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Higher temperature will make the molecules jitter more and they tend to separate, melt at sufficiently high temperature. Increasing the pressure will counteract that separation, hence the temperature at which the material melts should increase as the pressure goes up.

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All first order phase transitions have a change of volume. With different pressures you need to consider the sign of the work $P\Delta V$ that needs to occur during the phase change. If $\Delta V$ is positive, the phase change will occur at a higher temperature for higher pressure. If negative, the phase change will occur at a lower temperature. (Note ...

1

I know that air pressure and temperature are inversely proportional. You should not know that. This is the source of your misunderstanding. The ideal gas law, $PV=nRT$, can be rewritten as $P=\frac R m \rho T$, where $m$ is the average mass of a molecule in the gas and $\rho$ is the density of the gas. The first term on the right is a constant for a ...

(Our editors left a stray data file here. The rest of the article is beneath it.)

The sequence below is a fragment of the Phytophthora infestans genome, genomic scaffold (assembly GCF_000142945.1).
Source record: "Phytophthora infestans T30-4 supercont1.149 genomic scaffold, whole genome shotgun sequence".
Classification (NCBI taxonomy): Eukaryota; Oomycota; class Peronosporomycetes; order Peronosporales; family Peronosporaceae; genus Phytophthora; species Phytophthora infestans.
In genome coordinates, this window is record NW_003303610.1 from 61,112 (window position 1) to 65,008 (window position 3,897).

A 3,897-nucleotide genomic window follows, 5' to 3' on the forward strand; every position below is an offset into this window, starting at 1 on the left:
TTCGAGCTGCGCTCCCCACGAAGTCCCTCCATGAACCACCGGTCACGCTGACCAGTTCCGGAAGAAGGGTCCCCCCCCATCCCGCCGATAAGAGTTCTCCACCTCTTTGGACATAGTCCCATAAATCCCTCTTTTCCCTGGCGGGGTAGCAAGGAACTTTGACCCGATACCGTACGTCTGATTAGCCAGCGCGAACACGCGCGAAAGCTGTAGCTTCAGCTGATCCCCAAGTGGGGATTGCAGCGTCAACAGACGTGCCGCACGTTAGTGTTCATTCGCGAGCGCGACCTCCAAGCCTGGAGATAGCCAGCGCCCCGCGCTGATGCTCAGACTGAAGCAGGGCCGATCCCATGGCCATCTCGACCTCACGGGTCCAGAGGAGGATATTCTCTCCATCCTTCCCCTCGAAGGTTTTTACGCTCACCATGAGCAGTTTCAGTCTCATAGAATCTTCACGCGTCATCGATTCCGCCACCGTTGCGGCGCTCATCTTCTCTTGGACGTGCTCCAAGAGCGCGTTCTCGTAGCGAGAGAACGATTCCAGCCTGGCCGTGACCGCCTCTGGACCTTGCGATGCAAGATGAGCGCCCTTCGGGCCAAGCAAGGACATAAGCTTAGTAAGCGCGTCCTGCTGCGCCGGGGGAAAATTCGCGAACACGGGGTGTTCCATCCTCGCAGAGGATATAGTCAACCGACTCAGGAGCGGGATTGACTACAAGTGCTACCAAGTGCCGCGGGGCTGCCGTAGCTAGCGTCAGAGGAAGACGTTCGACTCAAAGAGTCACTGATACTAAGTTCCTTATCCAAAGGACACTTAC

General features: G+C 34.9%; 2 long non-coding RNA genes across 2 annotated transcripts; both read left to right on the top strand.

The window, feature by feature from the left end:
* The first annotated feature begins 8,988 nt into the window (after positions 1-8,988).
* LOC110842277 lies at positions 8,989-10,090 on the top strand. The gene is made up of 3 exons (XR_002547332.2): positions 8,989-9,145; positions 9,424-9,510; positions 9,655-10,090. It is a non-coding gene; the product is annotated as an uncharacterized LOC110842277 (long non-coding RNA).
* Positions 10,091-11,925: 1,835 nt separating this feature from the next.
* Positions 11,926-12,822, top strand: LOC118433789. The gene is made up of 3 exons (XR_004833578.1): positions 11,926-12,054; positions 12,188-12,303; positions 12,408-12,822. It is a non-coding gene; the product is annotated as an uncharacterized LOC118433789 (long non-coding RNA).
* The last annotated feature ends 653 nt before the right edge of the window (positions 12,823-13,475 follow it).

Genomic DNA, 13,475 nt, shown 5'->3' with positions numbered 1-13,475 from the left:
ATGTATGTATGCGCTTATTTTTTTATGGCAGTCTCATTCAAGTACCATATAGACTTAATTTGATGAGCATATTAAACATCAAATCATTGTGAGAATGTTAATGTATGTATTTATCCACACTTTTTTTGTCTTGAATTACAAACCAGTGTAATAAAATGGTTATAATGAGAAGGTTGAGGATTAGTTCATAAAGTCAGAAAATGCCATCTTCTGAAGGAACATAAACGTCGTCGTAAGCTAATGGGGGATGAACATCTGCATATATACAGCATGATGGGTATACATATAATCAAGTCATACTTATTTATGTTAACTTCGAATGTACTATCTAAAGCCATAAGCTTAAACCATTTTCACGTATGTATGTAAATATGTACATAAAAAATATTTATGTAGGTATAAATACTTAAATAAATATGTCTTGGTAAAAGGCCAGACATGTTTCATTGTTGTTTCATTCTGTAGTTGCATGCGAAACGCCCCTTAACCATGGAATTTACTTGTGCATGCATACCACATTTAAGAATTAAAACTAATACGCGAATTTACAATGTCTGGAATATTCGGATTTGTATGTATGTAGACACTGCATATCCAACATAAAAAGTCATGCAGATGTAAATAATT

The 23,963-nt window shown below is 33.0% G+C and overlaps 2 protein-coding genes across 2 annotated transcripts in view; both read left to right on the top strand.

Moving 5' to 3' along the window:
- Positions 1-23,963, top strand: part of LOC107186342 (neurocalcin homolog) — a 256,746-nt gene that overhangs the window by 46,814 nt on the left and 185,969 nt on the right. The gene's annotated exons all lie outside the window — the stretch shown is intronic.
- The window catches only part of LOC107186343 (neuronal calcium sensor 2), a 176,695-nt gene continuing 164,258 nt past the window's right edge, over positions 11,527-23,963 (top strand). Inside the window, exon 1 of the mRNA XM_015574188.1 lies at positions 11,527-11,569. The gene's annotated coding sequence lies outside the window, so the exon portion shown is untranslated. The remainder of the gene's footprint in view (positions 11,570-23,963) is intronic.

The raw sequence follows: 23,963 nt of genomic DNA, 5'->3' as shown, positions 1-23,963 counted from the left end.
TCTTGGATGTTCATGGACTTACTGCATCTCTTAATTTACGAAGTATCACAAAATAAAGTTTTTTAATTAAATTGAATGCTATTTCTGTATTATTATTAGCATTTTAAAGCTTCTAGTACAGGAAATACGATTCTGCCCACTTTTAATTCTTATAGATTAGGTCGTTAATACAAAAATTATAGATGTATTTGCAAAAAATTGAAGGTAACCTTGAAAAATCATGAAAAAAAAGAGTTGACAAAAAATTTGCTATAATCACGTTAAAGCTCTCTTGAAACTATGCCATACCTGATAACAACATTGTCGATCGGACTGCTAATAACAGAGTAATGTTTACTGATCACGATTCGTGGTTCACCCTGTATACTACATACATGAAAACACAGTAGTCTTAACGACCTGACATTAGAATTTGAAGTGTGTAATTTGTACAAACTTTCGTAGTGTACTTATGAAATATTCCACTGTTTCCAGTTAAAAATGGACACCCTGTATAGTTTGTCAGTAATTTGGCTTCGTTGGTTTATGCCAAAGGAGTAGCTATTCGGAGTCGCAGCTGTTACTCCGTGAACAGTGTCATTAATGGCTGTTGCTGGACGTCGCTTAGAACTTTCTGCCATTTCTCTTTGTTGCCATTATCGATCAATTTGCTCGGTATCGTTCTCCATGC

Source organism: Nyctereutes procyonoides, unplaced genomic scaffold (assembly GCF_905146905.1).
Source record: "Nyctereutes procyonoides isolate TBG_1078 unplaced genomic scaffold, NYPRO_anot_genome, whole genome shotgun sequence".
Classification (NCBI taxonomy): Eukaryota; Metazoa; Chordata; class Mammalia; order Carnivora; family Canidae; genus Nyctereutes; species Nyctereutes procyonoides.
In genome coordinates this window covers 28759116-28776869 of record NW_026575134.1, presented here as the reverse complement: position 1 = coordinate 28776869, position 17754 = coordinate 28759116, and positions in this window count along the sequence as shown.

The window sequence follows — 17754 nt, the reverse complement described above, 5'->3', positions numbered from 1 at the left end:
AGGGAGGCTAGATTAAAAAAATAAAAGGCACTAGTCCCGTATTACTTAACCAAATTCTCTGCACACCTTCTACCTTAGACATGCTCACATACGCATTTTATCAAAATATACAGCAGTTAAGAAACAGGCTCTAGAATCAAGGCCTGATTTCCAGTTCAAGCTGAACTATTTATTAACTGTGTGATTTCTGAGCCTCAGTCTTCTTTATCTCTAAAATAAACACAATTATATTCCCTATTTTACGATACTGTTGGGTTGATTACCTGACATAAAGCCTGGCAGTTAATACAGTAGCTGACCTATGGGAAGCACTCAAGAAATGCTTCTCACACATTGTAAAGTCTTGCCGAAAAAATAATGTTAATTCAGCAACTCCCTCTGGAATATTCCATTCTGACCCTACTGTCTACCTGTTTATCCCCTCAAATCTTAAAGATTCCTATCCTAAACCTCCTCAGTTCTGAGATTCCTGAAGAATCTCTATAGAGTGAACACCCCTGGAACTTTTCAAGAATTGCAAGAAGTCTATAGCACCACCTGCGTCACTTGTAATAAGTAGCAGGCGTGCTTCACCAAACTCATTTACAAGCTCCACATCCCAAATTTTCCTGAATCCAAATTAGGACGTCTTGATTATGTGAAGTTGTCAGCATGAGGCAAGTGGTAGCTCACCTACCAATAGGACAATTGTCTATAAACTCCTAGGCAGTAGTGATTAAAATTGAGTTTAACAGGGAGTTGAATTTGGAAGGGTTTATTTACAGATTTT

0

If you stick your finger in the water, the weight of the finger is still supported by you and so the weight of the beaker does not go up (it goes down a tiny tiny amount because the water rises and the height of the air above it goes down insignificantly.) If you cut off your finger, the weight goes up by one finger because you are no longer supporting it. ...

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The jump is most likely due to several factors. The main one would probably be similar to what caused the storm in the first place, a high pressure low pressure gradient. Lifting such a cover would require at least Δp=995 Pa pressure difference between sidewalk level and the sewer. Someone already derived 995 pascals would be enough to lift a manhole ...

1

Well this happens mainly due to two factors- The pressure difference inside the drain and outside. there is high pressure inside the drain which is balanced by lifting the lid. The excessive increase in water level in the drain. These two factors result in the water gushing out after the air from the air gaps come out. This may also happen due to ...

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This phenomenon has been well-researched. If the underground pipe is almost full with rapidly-flowing water the waves in the pipe will cause the pipe to be completely filled in some places. The waves are irregular and the air in between the wave crests gets compressed - when it passes the manhole access the air is vented. 1000Pa is actually a very small ...

2